Sunday 15 July 2012

Charlotte Smith: Romantic or Revolutionary?

By Marie-Louise Jensen

My historical heroes are not great figures of politics, war or royalty. They are more humble than that. They are ordinary men and women who left literary works behind them. Books, plays or poems which have beguiled generations to come and influenced the course not of history but of literature.  And who is to say that in the long term this doesn't have as much impact as the lives of kings, queens or politicians?

There are several authors I could have picked to write about today. I've already written a post about playwright Aphra Behn, so today's choice has fallen on Charlotte Smith. There are some surprising similarities between the two writers. Both were married women who had been about the world, both wrote to escape from debt and both blazed a trail for all those of us who follow them.

Charlotte Turner was born on 4 May 1749. She was born into a wealthy family and educated accordingly. But her father was a profligate and she was forced early into an unhappy marriage. Her husband Benjamin Smith was wasteful and cruel and the marriage was deeply unhappy. Smith stayed with him for many years, bore him numerous children and even began writing poetry, Elegiac Sonnets, to get him freed from a debtor's prison.

Benjamin's father, clearly recognising the faults of his son and their effect on his family, attempted to leave money to Charlotte and her children. Sadly the money became tied up in Chancery and never benefited her. It has been proposed that this is the case that inspired the fictional case of Jarndyce and Jarndyce in Dickens' Bleak House.

Smith wrote under her own name, which was unusual for a woman of her time, and continued writing to support herself and her children. But even after she left her wastrel, abusive husband, the law still allowed him access to the money she earned. She was an outspoken critic of the laws and politics of her time, speaking out in favour of the early ideals of the French Revolution. She earned money and fame with her novels but preferred writing romantic poetry as she believed it gave her more status. She wrote 12 novels in all: beginning with Emmeline. The Old Manor House is considered her finest. The Young Philosopher was her final novel, an outspoken criticism of England and its laws. I can't find any of them in print now, though the The Old Manor House certainly has been because I have a much-loved copy I bought in Bath Waterstones about 12 years ago. It's a love story about young Orlando and Monimia which is both spooky, engrossing and subversive. The novels are close to my heart as they helped form the Gothic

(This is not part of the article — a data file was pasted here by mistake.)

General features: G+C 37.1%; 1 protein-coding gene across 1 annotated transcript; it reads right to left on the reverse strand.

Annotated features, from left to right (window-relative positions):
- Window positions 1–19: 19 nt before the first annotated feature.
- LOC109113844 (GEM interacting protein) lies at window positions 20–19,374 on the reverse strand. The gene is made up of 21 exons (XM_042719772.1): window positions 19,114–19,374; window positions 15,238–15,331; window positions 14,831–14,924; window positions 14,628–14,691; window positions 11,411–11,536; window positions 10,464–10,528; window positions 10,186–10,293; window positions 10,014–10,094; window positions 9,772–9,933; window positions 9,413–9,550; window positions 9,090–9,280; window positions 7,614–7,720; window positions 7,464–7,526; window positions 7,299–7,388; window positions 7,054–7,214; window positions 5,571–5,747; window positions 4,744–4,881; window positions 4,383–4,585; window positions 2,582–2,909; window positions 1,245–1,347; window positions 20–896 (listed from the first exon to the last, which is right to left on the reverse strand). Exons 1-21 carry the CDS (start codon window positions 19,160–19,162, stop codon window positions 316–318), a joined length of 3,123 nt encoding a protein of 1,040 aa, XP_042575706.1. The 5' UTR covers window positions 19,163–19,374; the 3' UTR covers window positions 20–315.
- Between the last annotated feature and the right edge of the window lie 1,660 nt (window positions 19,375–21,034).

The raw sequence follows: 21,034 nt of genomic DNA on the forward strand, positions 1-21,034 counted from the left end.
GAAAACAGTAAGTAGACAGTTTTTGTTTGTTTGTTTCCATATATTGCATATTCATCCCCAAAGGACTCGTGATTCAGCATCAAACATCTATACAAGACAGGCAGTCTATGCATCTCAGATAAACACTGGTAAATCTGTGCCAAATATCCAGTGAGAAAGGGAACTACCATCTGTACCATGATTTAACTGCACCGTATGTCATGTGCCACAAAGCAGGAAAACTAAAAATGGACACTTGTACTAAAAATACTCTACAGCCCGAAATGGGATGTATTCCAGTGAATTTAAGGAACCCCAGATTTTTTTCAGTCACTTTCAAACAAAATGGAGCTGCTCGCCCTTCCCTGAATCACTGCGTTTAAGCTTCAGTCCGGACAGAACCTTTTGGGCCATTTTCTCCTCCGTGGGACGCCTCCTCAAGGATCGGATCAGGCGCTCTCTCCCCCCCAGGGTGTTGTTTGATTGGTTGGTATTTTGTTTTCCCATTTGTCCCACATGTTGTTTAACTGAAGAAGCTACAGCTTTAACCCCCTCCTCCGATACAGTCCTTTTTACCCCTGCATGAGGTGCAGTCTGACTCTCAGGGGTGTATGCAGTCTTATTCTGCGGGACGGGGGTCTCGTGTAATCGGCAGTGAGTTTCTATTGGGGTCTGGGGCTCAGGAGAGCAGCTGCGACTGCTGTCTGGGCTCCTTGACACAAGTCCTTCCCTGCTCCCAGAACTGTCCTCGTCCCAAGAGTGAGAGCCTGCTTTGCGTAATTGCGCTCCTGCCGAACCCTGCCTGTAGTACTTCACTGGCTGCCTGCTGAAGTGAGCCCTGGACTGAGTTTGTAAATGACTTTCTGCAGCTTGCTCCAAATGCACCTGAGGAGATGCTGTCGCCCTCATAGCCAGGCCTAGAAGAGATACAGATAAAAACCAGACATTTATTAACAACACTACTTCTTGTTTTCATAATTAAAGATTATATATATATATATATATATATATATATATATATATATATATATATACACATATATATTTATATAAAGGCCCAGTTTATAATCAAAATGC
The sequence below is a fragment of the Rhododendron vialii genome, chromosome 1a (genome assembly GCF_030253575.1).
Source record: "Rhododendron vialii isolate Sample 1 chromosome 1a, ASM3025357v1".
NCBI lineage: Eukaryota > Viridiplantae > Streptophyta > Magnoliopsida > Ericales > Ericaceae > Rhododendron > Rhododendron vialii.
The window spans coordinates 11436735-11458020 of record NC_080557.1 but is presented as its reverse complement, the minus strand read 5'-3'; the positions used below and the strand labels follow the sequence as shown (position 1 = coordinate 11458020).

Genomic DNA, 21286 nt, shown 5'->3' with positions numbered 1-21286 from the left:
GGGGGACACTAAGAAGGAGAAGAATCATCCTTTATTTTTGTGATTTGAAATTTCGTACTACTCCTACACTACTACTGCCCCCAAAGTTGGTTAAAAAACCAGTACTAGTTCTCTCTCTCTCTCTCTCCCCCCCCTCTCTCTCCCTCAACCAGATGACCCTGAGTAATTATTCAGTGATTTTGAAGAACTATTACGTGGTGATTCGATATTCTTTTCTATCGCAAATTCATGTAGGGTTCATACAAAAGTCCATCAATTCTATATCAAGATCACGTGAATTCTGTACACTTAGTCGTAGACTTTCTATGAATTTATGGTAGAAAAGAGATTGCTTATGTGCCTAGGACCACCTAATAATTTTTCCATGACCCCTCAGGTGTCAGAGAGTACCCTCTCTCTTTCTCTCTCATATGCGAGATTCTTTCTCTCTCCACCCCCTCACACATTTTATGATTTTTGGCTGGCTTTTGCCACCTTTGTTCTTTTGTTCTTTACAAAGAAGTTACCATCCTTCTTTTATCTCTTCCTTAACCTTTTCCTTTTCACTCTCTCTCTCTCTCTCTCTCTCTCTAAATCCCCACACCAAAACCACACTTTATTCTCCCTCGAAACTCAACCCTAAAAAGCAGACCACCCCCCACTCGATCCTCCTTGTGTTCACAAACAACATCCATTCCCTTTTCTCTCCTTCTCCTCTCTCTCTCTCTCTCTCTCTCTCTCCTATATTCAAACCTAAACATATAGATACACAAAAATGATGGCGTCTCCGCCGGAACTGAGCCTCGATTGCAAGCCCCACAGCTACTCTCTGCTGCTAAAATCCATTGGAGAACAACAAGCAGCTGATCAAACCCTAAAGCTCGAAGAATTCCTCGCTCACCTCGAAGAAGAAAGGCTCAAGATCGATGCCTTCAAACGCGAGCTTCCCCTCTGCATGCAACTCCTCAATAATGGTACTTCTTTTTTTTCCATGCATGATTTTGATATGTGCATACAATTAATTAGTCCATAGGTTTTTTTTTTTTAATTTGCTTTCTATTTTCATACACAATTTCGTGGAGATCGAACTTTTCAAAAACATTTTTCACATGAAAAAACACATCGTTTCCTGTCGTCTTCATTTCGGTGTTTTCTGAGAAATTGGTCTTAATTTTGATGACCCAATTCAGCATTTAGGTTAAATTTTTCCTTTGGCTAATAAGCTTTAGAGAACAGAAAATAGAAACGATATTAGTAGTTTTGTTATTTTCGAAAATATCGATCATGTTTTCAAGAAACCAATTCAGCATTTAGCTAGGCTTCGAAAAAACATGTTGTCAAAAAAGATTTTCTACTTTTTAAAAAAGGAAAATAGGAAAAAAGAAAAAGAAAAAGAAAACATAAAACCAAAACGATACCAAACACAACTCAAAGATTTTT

Charlotte Smith suffered severely with what she called the gout and is now believed to have been rheumatoid arthritis. She became incapacitated towards the end of her life. She eventually inherited money from her ex-husband but it was too late to benefit her. By the time she died, she could no longer hold a pen, her popularity had waned due to her political views and she was so poor she had had to sell all her books. She died in 1806.

I can't help wondering whether Charlotte Smith is the inspiration for that poverty-stricken and disabled 'Mrs Smith' in Jane Austen's Persuasion (1817). There are many similarities between the two women; their sufferings, their debt that could be solved by means of the law if only the right help were forthcoming, and their indomitable courage. There is no doubt that Jane Austen knew Charlotte Smith's writing even if she did not know her personally.

She had never considered herself as entitled to reward for not slighting an old friend like Mrs Smith, but here was a reward indeed springing from it! Mrs Smith had been able to tell her what no one else could have done. Thus speaks Anne Elliot in Persuasion. Likewise Jane Austen must have known how much she owed to the real Mrs Smith for her ground-breaking work, and it is likely that the tale of Smith's predicament touched her heart, as it must everyone's who hears of it.


Marie-Louise Jensen said...

It's been pointed out to me on twitter that it was in fact usual for women to write under their own names at this time. I think this is probably true. Though I believe it was title and surname only as in Mrs Smith, Mrs Radcliffe, Mrs Edgeworth etc. Does anyone have more knowledge of this?

Sue Purkiss said...

What a sad story, and what a brave and enterprising lady. Thanks, Marie-Louise.

Imogen said...

Very interesting! I shall read her work.